On June 24, DeSantis tweeted his support for the U.S. Supreme Court's ruling that day in Dobbs v. Jackson Women's Health Organization that struck down the constitutional right to abortion nationwide affirmed in Roe v. Wade: "By properly interpreting the Constitution, the Supreme Court has answered the prayers of millions upon millions of Americans. ... Florida will continue to defend its recently-enacted pro-life reforms against state court challenges, will work to expand pro-life protections, and will stand for life by promoting adoption, foster care and child welfare."

State Republican lawmakers have already introduced anti-abortion bills, and in the wake of the Dobbs ruling, such bills could find more success. The "Florida Heartbeat Act," introduced by state Rep. Webster Barnaby last year, would have required physicians to test for what it misleadingly and incorrectly calls a "fetal heartbeat" before performing abortions and would have relied on "private civil enforcement" to implement it, encouraging a type of vigilantism also found in Texas' S.B. 8, which bans abortion at six weeks' gestation.

As gynecologist and obstetrician Jennifer Kerns told NPR for a story republished in May, "What we're really detecting [on an ultrasound] is a grouping of cells that are initiating some electrical activity. In no way is this detecting a functional cardiovascular system or a functional heart."

The Guttmacher Institute, the reproductive rights research and policy organization, designates Florida as "restrictive" with regard to abortion access in its mapping of the states post-Roe, putting it in the third-most restrictive category out of seven.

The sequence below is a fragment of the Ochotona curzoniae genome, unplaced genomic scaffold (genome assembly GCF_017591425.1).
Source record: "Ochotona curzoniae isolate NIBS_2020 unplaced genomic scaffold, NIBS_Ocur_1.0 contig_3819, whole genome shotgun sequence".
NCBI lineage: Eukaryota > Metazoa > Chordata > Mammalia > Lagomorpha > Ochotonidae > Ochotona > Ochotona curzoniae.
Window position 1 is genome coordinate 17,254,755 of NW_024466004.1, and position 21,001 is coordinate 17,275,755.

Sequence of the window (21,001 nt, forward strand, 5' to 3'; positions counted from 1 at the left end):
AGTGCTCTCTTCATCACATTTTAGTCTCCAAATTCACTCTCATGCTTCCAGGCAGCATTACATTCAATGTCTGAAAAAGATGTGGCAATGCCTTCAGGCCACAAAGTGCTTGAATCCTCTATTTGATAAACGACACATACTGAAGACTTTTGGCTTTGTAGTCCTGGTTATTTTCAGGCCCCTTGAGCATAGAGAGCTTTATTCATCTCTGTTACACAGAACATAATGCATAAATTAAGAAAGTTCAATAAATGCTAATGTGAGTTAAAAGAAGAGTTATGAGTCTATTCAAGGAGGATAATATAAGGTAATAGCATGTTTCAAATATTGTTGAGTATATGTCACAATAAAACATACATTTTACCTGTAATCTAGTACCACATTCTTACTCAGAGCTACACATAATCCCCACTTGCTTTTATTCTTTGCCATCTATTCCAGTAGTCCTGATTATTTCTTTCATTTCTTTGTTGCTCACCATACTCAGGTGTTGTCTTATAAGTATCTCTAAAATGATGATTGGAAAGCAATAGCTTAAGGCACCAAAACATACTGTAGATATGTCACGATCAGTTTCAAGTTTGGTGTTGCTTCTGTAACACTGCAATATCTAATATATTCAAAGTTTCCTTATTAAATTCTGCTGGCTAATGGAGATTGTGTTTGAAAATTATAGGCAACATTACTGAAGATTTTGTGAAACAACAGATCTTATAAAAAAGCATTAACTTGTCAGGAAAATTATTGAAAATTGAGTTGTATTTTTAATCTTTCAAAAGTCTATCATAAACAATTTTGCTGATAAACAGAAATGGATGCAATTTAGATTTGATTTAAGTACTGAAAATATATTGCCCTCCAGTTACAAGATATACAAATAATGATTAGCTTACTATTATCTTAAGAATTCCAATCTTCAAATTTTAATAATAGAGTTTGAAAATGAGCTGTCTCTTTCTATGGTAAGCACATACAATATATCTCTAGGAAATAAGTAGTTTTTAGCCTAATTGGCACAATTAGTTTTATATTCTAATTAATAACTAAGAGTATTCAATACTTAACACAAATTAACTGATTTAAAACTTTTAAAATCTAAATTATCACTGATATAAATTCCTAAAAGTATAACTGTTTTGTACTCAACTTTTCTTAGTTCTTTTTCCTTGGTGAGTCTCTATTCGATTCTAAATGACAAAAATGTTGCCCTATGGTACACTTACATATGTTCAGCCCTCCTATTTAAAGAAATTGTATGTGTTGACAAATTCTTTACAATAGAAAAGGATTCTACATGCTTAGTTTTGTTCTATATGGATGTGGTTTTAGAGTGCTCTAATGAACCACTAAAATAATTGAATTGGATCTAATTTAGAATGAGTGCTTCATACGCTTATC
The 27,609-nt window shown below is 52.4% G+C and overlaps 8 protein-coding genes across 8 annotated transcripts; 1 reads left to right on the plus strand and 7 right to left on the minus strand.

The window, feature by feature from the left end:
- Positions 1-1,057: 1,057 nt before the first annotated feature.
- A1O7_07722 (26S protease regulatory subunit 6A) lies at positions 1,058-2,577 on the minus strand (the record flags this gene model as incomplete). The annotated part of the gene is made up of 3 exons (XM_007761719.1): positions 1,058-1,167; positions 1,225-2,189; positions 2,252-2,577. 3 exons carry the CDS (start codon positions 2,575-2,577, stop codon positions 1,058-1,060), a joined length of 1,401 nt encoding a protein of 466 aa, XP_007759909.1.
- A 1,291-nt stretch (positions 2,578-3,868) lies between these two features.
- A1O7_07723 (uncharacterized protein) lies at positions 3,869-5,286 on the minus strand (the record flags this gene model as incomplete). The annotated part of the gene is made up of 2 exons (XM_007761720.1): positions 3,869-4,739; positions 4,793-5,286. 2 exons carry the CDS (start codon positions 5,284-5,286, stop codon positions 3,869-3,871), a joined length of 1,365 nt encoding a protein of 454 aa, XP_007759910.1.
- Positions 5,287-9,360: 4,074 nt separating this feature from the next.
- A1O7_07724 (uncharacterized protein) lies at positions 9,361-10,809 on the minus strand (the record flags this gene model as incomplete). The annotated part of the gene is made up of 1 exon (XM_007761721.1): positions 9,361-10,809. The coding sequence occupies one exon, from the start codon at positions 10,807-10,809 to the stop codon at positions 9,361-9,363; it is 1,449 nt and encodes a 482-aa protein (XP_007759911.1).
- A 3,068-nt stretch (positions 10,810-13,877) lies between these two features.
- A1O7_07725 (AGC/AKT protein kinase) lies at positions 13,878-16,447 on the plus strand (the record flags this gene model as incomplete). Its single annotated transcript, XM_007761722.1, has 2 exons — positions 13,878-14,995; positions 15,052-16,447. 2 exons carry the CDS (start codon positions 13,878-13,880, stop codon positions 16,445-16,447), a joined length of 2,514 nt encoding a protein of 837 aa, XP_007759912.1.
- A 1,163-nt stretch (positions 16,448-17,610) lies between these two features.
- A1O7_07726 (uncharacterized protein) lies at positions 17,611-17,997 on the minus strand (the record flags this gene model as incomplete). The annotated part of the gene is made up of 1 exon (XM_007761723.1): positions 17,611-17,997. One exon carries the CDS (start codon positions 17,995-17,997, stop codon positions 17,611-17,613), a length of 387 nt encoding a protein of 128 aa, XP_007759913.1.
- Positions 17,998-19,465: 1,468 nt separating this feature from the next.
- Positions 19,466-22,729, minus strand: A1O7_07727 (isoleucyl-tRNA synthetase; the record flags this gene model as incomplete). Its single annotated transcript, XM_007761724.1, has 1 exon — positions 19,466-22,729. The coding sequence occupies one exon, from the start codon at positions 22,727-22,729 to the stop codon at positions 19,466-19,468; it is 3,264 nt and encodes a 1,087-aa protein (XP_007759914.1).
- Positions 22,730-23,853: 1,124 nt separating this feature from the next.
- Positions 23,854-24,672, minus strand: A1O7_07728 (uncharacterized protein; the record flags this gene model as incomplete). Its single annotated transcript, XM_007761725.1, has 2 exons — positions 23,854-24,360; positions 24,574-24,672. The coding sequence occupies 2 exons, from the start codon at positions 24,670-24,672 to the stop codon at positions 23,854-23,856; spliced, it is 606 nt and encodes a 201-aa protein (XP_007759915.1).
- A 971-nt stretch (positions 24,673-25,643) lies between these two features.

The court heard oral arguments in the case on Monday and Thursday. The New York Times reported that one of the plaintiffs, Dr. Shelly Hsiao-Ying Tien of Jacksonville, said in her testimony, "Women and girls who need abortions after 15 weeks tend to have the most challenging and compelling life circumstances," including poverty, domestic violence, and medical complications.

Restrictions on abortion in Florida affect people outside the state as well. As Politico reported on June 24, women in Georgia and Alabama, where abortion policies are more restrictive, have for many years traveled to Florida to obtain the procedure. Last year, according to the Florida Agency for Health Care Administration, 4,873 women came to the state for abortion services.

Nikki Fried, Florida's commissioner of agriculture, is running in the crowded Democratic primary to replace DeSantis as governor in November. In an interview on Fox News on June 25, Fried blasted the U.S. Supreme Court decision in Dobbs: "This is something that every single member of our Legislature and every single governor across the country needs to know that the people did not want this. Over 67% of my own state did not want a change in Roe v. Wade. And so the governor or any other Legislature continues to erode this right to privacy and this over-intrusion of government, then they're going to be voted out in November."

Democratic gubernatorial candidate Charlie Crist held a press conference before the ruling on Thursday morning during which he vowed to aggressively pursue reproductive rights for Floridians: "I won't stop until we win the war and we have a pro-choice governor back in Tallahassee."